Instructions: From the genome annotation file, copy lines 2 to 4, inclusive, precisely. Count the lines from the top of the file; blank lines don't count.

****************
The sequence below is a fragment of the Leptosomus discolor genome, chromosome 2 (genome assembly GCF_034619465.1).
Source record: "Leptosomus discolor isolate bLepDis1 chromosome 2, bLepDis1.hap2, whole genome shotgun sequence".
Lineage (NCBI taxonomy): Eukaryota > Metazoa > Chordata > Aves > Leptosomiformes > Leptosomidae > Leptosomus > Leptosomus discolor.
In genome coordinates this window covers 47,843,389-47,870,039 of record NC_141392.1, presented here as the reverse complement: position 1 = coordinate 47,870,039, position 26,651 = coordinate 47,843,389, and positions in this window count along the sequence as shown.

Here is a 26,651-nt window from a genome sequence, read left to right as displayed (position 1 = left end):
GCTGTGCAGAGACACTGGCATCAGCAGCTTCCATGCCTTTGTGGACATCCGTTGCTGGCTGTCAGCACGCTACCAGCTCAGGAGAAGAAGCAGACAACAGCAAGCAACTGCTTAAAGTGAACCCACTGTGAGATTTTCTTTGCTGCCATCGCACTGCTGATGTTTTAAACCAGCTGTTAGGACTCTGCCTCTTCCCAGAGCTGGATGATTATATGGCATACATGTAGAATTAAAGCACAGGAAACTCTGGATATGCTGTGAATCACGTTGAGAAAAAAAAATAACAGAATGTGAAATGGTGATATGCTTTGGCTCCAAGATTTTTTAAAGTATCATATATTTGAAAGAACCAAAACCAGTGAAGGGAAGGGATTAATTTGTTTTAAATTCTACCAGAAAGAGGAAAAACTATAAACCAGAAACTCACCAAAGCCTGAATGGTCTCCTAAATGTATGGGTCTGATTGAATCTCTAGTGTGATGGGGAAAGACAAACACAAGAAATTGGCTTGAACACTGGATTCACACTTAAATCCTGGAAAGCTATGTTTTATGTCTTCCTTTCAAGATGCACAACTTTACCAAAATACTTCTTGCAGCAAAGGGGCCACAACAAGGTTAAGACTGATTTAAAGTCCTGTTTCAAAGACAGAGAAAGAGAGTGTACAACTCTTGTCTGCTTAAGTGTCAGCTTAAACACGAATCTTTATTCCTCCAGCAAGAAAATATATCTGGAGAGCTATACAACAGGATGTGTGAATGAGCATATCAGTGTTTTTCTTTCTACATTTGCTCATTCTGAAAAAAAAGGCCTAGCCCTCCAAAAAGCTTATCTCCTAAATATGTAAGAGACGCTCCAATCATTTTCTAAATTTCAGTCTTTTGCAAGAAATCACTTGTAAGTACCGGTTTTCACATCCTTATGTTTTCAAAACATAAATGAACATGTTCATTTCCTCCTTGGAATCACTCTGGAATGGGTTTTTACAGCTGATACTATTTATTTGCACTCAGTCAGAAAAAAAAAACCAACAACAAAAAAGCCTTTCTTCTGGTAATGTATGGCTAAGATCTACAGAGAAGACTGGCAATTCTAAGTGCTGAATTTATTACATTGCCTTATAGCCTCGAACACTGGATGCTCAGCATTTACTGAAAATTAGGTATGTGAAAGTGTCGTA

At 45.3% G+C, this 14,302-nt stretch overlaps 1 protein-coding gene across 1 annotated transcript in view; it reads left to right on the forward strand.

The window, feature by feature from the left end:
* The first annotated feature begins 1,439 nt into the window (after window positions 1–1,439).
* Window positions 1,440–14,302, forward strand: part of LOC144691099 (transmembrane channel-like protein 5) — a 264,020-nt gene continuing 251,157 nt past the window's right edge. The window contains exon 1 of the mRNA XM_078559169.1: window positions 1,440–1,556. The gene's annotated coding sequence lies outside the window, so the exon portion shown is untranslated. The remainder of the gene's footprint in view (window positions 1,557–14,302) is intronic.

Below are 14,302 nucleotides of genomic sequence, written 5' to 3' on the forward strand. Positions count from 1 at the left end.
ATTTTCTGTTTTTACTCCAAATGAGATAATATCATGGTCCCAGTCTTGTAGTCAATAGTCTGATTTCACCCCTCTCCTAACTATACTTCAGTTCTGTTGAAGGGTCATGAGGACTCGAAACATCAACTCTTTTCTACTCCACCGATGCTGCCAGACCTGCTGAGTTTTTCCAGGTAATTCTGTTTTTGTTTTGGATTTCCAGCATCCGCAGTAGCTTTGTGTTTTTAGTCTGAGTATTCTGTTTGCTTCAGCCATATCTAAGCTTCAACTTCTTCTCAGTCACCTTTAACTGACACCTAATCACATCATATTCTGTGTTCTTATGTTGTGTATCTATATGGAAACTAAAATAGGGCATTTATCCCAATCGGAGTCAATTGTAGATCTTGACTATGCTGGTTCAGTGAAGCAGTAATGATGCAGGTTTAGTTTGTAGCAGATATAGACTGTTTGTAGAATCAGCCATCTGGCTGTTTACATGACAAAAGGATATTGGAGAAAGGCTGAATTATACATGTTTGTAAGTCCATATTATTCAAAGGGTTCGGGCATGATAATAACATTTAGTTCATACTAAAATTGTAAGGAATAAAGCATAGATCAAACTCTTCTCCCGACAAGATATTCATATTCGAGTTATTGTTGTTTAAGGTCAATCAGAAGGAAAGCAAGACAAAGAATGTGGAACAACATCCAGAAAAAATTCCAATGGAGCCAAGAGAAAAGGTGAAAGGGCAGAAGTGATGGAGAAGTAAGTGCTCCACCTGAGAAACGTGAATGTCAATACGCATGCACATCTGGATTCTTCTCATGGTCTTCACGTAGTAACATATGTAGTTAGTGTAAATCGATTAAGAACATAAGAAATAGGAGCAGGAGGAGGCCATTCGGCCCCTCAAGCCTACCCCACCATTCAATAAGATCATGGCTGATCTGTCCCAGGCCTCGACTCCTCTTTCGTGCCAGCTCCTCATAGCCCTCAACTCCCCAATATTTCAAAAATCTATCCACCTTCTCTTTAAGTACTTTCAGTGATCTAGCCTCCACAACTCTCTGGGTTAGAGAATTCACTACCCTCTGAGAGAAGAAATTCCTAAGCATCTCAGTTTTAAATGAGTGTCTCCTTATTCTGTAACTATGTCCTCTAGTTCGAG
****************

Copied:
Source record: "Leptosomus discolor isolate bLepDis1 chromosome 2, bLepDis1.hap2, whole genome shotgun sequence".
Lineage (NCBI taxonomy): Eukaryota > Metazoa > Chordata > Aves > Leptosomiformes > Leptosomidae > Leptosomus > Leptosomus discolor.
In genome coordinates this window covers 47,843,389-47,870,039 of record NC_141392.1, presented here as the reverse complement: position 1 = coordinate 47,870,039, position 26,651 = coordinate 47,843,389, and positions in this window count along the sequence as shown.